“At the moment we are running on two vehicles,” Mr Chihinga explains. “One land cruiser is a utility vehicle but also operates as an ambulance and a Hilux double cab is used for anti-retroviral therapy programmes with the incorporation of voluntary male circumcision.”
Water at the hospital has to be stored in drums for each ward through an electric pump which is turned on whenever the hospital’s generator is run.
No fuel source exists at the hospital and a huge chunk of the monthly government grant is used in the purchase of fuel.
Luampa Mission Hospital gets a grant of KR26,000 (K26 million) each month, although it is yet to receive its February and March grants.
“We were coming down from KR11,000 under the previous regime but the new government surprisingly increased the amount,” Mr Chihinga says.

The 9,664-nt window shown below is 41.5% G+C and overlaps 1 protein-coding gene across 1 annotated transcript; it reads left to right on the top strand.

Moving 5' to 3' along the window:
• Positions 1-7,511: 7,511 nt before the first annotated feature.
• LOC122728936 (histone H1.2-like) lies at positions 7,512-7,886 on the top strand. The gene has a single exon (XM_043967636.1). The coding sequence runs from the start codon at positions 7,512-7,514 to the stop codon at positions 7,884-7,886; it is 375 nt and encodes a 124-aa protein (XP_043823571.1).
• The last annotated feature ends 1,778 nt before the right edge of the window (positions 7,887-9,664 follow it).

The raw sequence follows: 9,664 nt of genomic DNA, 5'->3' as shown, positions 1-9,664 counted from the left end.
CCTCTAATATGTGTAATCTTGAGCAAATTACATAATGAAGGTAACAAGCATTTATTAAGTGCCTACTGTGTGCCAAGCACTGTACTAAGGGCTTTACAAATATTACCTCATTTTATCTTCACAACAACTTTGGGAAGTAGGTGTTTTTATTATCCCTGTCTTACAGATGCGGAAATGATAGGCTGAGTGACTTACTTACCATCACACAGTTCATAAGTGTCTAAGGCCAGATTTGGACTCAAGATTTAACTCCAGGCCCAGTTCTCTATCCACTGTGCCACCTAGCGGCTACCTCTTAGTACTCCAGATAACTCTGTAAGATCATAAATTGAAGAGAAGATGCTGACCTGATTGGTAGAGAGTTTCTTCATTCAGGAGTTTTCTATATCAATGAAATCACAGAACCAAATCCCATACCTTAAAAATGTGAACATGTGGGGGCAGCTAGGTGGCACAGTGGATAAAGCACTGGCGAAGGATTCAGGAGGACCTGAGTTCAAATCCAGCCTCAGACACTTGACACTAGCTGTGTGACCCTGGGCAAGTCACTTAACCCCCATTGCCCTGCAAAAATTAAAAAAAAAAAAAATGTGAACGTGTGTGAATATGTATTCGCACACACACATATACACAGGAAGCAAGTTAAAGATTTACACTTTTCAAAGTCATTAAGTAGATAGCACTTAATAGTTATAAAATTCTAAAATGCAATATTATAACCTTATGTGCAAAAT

However, even the KR26, 000 the hospital gets monthly is only half the amount it actually needs to operate effectively.
Additionally fuel is needed by the hospital to track maternity cases which are received every day from rural health centres.
A huge burden would be lifted if the government could supply fuel to the hospital during the period of the electricity substation construction in Luampa.
Luampa was turned into a district this year and its three-week-old district commissioner (DC), Richard Simbula shared in the excitement embodied in the momentous occasion of the Luampa substation installation.
“We are excited about the project now that the new government is putting up a substation because wherever I’ve gone, people have been asking me when they would get a substation since they already have a line,” Mr Simbula says.
The main source of livelihood in Luampa district is farming, which is done on a relatively small-scale. Maize and cassava are the kind of crops better suited to the area.
Luampa district chairman and local farmer, Brian Musole, says the substation will help him diversify into other fields such as poultry and piggery.